How Companies Are Transitioning Back Into the Workplace
Deserted desks concealing long-expired snacks gather cobwebs; ping pong paddles decorated with dust wait for procrastinating hands; a vending machine hums its refrigerated serenade for no one. It’s been a long time since most of us have experienced the creature comforts of the office.
More than 48% of Americans have already been fully vaccinated against the COVID-19 virus, and all around the U.S. pandemic restrictions have begun loosening at a rapid rate. What does that mean for companies aiming to get their employees back into the workplace after a year away?
The first — and most complex — hurdle has been determining whether returning to the office will be mandatory or voluntary for team members. According to a study by Microsoft, more than 40% of the global workforce said they would be willing to leave their current position after a failed negotiation in continuing remote work. It has become increasingly apparent that many roles can be handled as productively from a remote setting as they can from the office.
Gathering employee opinions through surveys has also proven to be an important step in the formation of a company’s return-to-work plan. By comparing employee preferences against the demand of business productivity and client needs, organizations have been able to address concerns more effectively and create new guidelines adapted to this new method of hybrid working.
At local AI company Hyperscience, for example, providing employees with workplace flexibility and office space safety protocols are top priorities for a variety of reasons. Read on to hear more about how the company is moving forward and why they decided to triple their NYC office space footprint.
Tell us about your current plans for returning to the office.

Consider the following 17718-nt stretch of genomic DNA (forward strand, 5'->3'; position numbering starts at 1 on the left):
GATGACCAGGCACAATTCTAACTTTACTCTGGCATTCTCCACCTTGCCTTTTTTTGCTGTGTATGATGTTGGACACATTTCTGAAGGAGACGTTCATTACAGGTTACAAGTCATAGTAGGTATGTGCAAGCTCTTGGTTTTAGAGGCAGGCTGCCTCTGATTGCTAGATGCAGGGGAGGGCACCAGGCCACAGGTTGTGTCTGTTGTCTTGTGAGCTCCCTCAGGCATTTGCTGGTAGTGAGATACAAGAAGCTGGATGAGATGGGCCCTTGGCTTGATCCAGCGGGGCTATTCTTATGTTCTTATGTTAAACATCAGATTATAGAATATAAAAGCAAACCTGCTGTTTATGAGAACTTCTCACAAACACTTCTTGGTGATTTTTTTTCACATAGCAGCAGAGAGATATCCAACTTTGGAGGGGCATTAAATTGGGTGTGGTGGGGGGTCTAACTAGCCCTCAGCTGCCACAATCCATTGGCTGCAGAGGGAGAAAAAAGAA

In the U.S., employees currently have the option to work from our New York office. It’s been operating on an opt-in basis at 50 percent capacity since June 7 with several policies and protocols in place to ensure the safety of all our employees.
Our global future of work strategy kicks off on Oct. 1, and employees will have the option to primarily work from the office, primarily work from home or a combination of both, which we’re calling our flexible office option. Depending on business needs and role requirements, some employees may be required to work from the office or at a specific location.
We also recently announced that Hyperscience is moving to the 88th floor of One World Trade Center — tripling our current office space — to optimize our in-office gathering and collaboration as we continue to hire and grow. It’s the highest available office space in the western hemisphere!
What were the most important steps you took to develop this plan?
We considered the needs of both our business and our employees. We surveyed employees about their preferences for the future of work and found that the majority wanted flexible options first and foremost. Looking at the marketplace, we recognized that providing flexibility in our approach would enable us to attract and retain top talent globally. At the same time, we wanted to maintain office space — and actually grow our physical presence — in New York City to service customers, collaborate and work effectively.
Finally, we worked closely with Sequoia, our HR provider, and their Return to Work Center to create and implement policies and procedures to ensure the safety of our employees returning to the office. During the opt-in period, this includes uploading proof of vaccine, making reservations to use the office, booking a socially-distanced desk in advance, answering self-screening questions, using a QR code to gain access to the space, implementing nightly cleanings and more.
We are creating guides for how we will work together effectively in a hybrid environment, rooted in our core values.”
Obviously, there are still a lot of unknowns around when it will be safe to return to the office at full capacity. How are you adapting to and preparing for these unknowns?
As a company, we care deeply about our employees’ well-being and want to ensure that everyone feels safe and supported as we navigate the future of work. That is why our approach to where and how we work will focus on flexibility, connection and enabling our global workforce.
To prepare for the future, we are creating guides and norms for how we will work together effectively in a hybrid environment, rooted in our culture and core values. We will also continue to track and follow all local and CDC guidance and safety protocols. This plan is just a starting point. We will respond agilely to business and employee needs and unknowns, and we will continue to communicate with employees every step of the way.